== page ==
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#Actualrozz666

Posted 14 March 2013 - 02:20 PM

One way to simplify this kind of process is to use a union to represent a color value:
 
union uColor {
unint32_t u32;
struct {
unsigned char alpha;
unsigned char green;
unsigned char blue;
unsigned char red;
};
};
You can create a color:
 
uColor col;
 
then reference the uint value:
 
col.u32
 
or a specific channel:
 
col.red
 
You cast an array of texels as uColor* then use the union to easily access the channels without trying to work with two index scales between uint and uchar.

Actually, that's undefined behaviour. You are not allowed to read from a member that wasn't written to directly. Also, casting a pointer to unsigned char to a structure is also undefined behaviour, since there is no guarantee by C++ that such cast is valid (e.g. due to alignment).


#1rozz666

Posted 14 March 2013 - 02:17 PM

One way to simplify this kind of process is to use a union to represent a color value:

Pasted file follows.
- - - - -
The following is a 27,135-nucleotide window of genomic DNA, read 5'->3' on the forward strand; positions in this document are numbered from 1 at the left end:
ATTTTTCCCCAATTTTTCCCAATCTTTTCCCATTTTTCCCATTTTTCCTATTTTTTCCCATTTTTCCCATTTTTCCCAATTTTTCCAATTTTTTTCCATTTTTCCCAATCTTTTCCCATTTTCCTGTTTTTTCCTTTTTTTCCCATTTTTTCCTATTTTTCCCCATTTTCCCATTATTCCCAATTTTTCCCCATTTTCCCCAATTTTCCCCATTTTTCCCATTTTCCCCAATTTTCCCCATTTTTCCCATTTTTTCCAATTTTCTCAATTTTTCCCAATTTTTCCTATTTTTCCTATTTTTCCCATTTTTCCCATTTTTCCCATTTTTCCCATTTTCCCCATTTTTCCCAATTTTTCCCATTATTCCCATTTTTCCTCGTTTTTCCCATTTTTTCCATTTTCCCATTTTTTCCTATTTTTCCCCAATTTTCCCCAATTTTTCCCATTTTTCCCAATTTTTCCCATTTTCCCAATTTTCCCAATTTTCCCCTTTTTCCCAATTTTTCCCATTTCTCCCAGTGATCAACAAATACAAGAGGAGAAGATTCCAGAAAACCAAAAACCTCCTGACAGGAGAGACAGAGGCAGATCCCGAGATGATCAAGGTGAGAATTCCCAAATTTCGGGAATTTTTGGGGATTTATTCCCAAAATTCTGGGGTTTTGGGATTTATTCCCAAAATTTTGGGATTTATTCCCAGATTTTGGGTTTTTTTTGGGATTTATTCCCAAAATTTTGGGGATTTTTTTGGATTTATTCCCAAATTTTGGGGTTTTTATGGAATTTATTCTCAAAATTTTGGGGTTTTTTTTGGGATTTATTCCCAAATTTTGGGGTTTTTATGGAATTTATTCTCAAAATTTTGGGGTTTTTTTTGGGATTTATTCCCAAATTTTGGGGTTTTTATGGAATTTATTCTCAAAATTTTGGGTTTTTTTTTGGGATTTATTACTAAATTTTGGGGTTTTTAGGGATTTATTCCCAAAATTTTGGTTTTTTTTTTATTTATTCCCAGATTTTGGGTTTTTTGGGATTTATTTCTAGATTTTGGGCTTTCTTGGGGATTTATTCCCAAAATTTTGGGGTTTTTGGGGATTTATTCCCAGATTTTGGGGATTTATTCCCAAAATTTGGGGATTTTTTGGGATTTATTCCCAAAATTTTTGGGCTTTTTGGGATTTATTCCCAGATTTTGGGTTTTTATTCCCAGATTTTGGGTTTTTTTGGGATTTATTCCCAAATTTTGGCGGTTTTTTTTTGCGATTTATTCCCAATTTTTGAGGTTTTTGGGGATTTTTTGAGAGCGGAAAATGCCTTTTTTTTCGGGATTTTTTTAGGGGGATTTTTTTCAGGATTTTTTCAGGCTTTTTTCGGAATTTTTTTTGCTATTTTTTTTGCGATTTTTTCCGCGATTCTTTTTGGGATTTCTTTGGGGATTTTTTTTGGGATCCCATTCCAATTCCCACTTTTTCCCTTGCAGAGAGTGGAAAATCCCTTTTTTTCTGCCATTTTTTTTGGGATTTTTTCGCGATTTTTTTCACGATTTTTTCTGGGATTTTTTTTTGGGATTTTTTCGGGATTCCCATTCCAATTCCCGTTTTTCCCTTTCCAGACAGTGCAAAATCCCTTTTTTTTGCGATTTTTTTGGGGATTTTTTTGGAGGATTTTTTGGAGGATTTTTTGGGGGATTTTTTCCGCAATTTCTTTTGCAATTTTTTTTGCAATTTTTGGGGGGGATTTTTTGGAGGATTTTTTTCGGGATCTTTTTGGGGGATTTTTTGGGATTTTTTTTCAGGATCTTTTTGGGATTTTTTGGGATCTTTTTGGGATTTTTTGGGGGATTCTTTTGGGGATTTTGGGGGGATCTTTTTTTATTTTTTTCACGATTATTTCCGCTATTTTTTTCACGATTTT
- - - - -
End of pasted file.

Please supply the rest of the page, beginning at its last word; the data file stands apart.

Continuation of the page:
union uColor {
unint32_t u32;
struct {
unsigned char alpha;
unsigned char green;
unsigned char blue;
unsigned char red;
};
};
You can create a color:
 
uColor col;
 
then reference the uint value:
 
col.u32
 
or a specific channel:
 
col.red
 
You cast an array of texels as uColor* then use the union to easily access the channels without trying to work with two index scales between uint and uchar.

Actually, that's undefined behaviour. You are not allowed to read from a member that wasn't written to directly. Also, casting a pointer to unsigned char to a structure is also undefined behaviour, since there is no guarantee by C++, this such cast is valid (e.g. due to alignment).


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